This review contains spoilers for Thoughtless which I reviewed here.
Dear Ms. Stephens:
This is a sequel to Thoughtless. While it could be read alone, I don’t think it should because the conflict that drives the story are the insecurities the two main protagonists have over the other person’s fidelity. I liked that this was what drove the conflict.
To recap Thoughtless, Kellin and Denny were best friends. Denny cajoled his girlfriend, Kiera, to come to college with him in Seattle. Then he left her to take an internship in Phoenix, leaving Kiera and Kellin alone. Kiera and Kellin fall for each other but Kiera does not break it off with Denny and when Denny moves back to Seattle, the three engage in a torrid and painful love triangle. Kellin acts out by sleeping around with one and sometimes even two women. Kiera sleeps with both Denny and Kellin. Ultimately, Kellin and Kiera get together at the end of Thoughtless but both are wracked with insecurities about their relationship.
Kellin and his band get invited to be the opening act of another larger band and go on tour with them. Kellin was a manwhore and he had little trouble in finding women to console him while Kiera was off with Denny. Kiera worries that while he is away and lonely it will be hard for him to turn away the constant number of women who will be throwing themselves at him.
Kellin worries about Kiera because leaving her alone is exactly what led Kiera to turn away from her long time boyfriend Denny and climb into bed with Kellin.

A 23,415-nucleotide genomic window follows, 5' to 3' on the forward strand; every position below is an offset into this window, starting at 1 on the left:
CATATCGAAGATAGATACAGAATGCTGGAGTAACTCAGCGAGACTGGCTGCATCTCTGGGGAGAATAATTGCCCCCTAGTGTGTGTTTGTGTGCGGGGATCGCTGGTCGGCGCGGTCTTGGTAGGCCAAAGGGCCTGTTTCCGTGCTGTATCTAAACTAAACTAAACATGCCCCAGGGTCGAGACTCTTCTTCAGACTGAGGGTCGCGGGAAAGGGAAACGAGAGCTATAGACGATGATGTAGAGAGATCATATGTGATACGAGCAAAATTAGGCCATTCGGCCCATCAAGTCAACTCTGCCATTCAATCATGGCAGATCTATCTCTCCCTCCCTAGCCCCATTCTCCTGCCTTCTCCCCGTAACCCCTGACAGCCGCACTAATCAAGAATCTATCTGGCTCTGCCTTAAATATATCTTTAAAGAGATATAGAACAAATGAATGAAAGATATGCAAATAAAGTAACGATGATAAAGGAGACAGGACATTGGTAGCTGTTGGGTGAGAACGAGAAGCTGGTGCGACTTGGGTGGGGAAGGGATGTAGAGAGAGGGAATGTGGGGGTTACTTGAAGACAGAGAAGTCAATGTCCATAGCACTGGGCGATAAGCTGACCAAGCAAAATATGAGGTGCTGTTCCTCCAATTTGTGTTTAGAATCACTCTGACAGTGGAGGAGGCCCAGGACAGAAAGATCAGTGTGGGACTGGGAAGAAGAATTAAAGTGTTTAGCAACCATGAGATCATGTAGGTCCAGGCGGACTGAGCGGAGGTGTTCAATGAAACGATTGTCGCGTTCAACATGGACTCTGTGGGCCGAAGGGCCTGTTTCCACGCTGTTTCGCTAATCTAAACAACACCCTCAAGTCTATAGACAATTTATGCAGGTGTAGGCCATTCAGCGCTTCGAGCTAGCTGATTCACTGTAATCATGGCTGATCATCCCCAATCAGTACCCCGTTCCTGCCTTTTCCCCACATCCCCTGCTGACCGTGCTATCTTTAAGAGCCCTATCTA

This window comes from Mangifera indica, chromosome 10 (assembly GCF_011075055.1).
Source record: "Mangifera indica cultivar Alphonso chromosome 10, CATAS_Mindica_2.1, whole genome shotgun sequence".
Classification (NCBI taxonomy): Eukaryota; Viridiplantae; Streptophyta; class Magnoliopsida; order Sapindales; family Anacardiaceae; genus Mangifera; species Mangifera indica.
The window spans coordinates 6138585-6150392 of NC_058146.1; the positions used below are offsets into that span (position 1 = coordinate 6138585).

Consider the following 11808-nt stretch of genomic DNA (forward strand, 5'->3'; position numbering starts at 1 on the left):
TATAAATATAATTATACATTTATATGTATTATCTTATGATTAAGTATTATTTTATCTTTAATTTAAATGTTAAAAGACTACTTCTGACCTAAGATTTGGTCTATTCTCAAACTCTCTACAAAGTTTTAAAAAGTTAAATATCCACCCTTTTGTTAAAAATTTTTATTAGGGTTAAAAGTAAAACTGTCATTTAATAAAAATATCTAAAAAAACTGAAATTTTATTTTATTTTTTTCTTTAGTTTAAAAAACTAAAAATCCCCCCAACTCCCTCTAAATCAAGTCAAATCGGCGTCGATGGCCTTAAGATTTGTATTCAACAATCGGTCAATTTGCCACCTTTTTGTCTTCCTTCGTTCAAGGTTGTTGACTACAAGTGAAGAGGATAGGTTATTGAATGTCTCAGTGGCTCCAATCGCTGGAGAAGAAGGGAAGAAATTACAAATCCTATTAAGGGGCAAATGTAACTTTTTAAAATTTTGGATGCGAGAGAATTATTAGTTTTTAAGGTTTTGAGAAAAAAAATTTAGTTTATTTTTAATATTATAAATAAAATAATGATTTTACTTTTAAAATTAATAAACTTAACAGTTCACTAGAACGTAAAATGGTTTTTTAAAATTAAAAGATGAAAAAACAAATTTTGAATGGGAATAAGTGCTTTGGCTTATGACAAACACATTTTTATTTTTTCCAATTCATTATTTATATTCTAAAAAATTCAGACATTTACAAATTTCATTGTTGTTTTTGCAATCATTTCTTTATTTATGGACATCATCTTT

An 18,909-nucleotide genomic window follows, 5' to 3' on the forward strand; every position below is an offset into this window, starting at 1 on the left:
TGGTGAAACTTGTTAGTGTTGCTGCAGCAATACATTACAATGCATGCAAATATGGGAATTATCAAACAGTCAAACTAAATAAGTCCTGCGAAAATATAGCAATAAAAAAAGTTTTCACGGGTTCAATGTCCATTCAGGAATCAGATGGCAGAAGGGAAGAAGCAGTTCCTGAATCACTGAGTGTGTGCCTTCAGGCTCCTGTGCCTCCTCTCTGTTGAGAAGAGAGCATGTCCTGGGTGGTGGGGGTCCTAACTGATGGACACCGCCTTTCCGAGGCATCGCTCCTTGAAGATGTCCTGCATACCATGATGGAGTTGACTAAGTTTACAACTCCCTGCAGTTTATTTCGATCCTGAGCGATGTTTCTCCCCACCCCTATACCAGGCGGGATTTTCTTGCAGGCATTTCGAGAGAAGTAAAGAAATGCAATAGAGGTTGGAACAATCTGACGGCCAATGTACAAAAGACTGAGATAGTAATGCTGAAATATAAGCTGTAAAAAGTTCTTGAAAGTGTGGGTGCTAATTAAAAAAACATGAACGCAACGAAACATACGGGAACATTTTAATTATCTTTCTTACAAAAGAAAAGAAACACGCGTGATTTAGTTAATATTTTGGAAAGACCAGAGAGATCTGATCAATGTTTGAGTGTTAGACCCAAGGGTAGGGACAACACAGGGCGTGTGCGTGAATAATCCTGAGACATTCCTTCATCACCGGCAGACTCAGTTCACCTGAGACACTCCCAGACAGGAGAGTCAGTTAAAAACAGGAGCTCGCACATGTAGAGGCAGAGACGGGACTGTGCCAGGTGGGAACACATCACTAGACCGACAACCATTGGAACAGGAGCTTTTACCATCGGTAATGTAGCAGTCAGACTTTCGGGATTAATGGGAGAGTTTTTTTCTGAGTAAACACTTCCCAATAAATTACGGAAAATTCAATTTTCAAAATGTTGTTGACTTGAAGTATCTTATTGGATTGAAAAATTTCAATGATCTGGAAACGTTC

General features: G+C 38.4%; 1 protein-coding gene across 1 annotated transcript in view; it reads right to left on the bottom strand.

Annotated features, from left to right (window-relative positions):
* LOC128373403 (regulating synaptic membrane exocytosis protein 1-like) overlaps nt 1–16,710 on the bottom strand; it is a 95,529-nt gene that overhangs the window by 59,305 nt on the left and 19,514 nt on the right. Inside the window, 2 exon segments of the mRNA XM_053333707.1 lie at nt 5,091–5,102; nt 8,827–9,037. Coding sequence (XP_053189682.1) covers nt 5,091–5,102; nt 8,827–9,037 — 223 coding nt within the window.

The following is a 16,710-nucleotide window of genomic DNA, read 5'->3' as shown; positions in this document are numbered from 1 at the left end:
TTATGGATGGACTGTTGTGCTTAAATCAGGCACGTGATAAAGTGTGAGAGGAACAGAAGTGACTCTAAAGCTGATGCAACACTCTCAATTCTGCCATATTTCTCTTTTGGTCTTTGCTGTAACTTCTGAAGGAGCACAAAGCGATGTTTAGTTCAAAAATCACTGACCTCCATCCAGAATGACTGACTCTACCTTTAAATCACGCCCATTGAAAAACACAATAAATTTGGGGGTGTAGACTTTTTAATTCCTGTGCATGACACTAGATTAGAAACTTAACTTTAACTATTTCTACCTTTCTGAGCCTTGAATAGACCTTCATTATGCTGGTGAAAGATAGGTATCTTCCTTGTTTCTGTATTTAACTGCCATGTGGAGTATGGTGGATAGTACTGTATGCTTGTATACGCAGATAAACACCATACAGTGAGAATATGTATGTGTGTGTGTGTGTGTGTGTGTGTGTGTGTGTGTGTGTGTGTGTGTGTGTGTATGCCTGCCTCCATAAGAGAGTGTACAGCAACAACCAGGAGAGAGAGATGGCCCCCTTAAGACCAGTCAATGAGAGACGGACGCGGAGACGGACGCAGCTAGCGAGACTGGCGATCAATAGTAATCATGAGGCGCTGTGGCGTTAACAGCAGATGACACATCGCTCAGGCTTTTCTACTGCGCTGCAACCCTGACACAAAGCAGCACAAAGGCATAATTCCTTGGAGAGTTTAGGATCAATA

The situation is complicated when Denny returns from Australia sans girlfriend. He isn’t interested in re-starting any relationship with Kiera, his girlfriend is coming over as soon as she is done with school but Kiera decides not to tell Kellin. As always, these lies will come back to haunt Kiera but not as much as they should. Kiera’s ability to endure without repercussions in both these stories is frustrating and remarkable. Oh that we could all sin with such impunity. Kiera asks her friends to lie for her again in order to “protect” Kellin.
Jealousy, anxiety, and worry move the story along with Kiera and Kellin spending a surprising amount of time together despite Kellin being on tour. One thing that I noted in this book more so that Thoughtless was how dated it read. Kiera burns a CD for Kellin’s Discman. She acknowledges that more and more people are moving to those MP3 things. The idea that a musician like Kellin has a Discman in 2012 kind of blows my mind. The other thing was the lack of texting, emailing and regular keeping in touch the way that normal people do in this day and age. Kiera buys the two of them cell phones so that they can stay connected when Kellin goes off on his tour. Again I was struck by how archaic that seemed. These young adults don’t all have cell phones and aren’t texting each other every minute.
The tour elements seemed well done and added a dimension to a book that could have easily been bogged down with constant angst. By itself, I don’t think Thoughtless is as interesting a book, but for anyone who reads Effortless, it’s almost a must read book. C